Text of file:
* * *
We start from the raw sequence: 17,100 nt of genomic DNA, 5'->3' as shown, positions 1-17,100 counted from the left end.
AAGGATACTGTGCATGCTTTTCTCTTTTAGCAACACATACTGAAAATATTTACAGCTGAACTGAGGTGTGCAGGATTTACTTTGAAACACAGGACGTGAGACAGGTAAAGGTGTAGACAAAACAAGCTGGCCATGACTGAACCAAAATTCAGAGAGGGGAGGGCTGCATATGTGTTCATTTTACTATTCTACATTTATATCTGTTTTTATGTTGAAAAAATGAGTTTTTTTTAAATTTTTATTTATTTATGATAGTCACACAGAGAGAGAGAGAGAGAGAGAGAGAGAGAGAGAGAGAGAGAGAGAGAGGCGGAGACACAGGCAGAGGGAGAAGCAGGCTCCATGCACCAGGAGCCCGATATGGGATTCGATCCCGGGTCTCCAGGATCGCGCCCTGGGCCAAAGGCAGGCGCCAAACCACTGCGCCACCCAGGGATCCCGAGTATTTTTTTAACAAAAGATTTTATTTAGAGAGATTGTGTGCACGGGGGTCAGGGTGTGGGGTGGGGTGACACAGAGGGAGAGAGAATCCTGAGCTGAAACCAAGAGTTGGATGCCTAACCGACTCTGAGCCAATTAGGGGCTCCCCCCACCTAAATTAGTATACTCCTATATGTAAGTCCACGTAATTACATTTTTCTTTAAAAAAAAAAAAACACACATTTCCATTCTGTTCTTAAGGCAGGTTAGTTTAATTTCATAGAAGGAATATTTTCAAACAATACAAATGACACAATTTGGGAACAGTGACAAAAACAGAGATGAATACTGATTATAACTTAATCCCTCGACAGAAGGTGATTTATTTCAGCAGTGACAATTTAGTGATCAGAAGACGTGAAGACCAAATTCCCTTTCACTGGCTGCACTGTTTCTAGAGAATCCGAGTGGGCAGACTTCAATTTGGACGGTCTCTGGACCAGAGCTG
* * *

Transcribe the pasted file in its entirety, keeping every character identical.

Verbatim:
We start from the raw sequence: 17,100 nt of genomic DNA, 5'->3' as shown, positions 1-17,100 counted from the left end.
AAGGATACTGTGCATGCTTTTCTCTTTTAGCAACACATACTGAAAATATTTACAGCTGAACTGAGGTGTGCAGGATTTACTTTGAAACACAGGACGTGAGACAGGTAAAGGTGTAGACAAAACAAGCTGGCCATGACTGAACCAAAATTCAGAGAGGGGAGGGCTGCATATGTGTTCATTTTACTATTCTACATTTATATCTGTTTTTATGTTGAAAAAATGAGTTTTTTTTAAATTTTTATTTATTTATGATAGTCACACAGAGAGAGAGAGAGAGAGAGAGAGAGAGAGAGAGAGAGAGAGAGAGAGGCGGAGACACAGGCAGAGGGAGAAGCAGGCTCCATGCACCAGGAGCCCGATATGGGATTCGATCCCGGGTCTCCAGGATCGCGCCCTGGGCCAAAGGCAGGCGCCAAACCACTGCGCCACCCAGGGATCCCGAGTATTTTTTTAACAAAAGATTTTATTTAGAGAGATTGTGTGCACGGGGGTCAGGGTGTGGGGTGGGGTGACACAGAGGGAGAGAGAATCCTGAGCTGAAACCAAGAGTTGGATGCCTAACCGACTCTGAGCCAATTAGGGGCTCCCCCCACCTAAATTAGTATACTCCTATATGTAAGTCCACGTAATTACATTTTTCTTTAAAAAAAAAAAAACACACATTTCCATTCTGTTCTTAAGGCAGGTTAGTTTAATTTCATAGAAGGAATATTTTCAAACAATACAAATGACACAATTTGGGAACAGTGACAAAAACAGAGATGAATACTGATTATAACTTAATCCCTCGACAGAAGGTGATTTATTTCAGCAGTGACAATTTAGTGATCAGAAGACGTGAAGACCAAATTCCCTTTCACTGGCTGCACTGTTTCTAGAGAATCCGAGTGGGCAGACTTCAATTTGGACGGTCTCTGGACCAGAGCTG